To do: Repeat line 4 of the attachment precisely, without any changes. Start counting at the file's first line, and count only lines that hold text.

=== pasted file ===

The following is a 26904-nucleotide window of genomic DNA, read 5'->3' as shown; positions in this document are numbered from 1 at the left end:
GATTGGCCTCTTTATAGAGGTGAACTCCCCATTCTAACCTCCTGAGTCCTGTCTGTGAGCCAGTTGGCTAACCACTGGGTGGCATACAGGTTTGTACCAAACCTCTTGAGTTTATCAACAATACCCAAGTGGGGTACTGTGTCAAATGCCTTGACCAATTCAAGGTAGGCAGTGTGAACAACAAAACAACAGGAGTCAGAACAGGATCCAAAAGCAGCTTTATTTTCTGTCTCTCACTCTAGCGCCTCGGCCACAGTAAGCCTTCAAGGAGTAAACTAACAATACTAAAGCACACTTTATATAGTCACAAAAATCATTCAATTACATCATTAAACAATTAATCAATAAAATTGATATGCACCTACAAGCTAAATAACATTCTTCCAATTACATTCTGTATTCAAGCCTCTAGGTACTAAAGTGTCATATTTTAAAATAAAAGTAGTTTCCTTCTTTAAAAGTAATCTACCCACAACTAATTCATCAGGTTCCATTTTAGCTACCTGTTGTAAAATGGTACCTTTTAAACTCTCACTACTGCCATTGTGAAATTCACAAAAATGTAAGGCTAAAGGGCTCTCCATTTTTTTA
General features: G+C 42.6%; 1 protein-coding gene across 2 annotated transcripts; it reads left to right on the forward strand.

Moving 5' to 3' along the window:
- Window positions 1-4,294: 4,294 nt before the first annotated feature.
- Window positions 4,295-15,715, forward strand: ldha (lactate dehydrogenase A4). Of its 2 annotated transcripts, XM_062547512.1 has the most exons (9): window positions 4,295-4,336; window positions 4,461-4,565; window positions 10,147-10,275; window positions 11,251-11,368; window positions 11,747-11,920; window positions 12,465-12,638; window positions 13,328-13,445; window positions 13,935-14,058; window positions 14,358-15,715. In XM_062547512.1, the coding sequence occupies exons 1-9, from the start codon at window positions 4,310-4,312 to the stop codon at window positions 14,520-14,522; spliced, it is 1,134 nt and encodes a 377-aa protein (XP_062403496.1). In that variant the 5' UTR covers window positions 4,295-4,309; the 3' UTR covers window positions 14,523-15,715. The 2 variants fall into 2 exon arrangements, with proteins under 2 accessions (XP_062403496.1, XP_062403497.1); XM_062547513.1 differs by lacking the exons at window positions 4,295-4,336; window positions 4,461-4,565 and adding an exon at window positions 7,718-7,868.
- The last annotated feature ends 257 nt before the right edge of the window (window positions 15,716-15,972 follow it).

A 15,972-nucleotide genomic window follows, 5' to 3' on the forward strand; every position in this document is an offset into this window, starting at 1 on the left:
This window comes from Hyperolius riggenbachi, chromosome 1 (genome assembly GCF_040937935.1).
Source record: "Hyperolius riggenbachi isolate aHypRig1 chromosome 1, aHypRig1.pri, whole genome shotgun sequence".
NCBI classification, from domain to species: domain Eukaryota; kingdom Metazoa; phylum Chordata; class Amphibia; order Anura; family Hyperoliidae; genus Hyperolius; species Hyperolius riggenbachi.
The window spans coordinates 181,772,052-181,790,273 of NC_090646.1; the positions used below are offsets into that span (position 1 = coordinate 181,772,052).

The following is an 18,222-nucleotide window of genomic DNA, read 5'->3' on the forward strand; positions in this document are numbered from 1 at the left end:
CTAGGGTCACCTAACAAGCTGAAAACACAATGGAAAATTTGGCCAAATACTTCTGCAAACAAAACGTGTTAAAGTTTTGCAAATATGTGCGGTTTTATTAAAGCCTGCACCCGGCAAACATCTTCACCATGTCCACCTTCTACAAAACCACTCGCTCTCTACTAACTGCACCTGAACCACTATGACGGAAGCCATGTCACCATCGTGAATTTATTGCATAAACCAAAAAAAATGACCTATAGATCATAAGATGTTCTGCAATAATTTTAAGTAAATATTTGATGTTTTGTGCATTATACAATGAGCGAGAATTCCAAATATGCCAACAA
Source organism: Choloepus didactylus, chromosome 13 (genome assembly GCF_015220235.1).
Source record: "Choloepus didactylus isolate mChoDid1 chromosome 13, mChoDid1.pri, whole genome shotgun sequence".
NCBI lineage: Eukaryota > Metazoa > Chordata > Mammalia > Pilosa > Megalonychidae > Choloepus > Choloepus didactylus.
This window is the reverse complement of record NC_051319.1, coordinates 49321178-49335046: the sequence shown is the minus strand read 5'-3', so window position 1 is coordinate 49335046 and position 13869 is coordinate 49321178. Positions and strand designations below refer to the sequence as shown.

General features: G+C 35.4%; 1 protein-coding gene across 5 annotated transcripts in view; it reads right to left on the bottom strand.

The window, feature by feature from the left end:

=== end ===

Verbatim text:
Moving 5' to 3' along the window: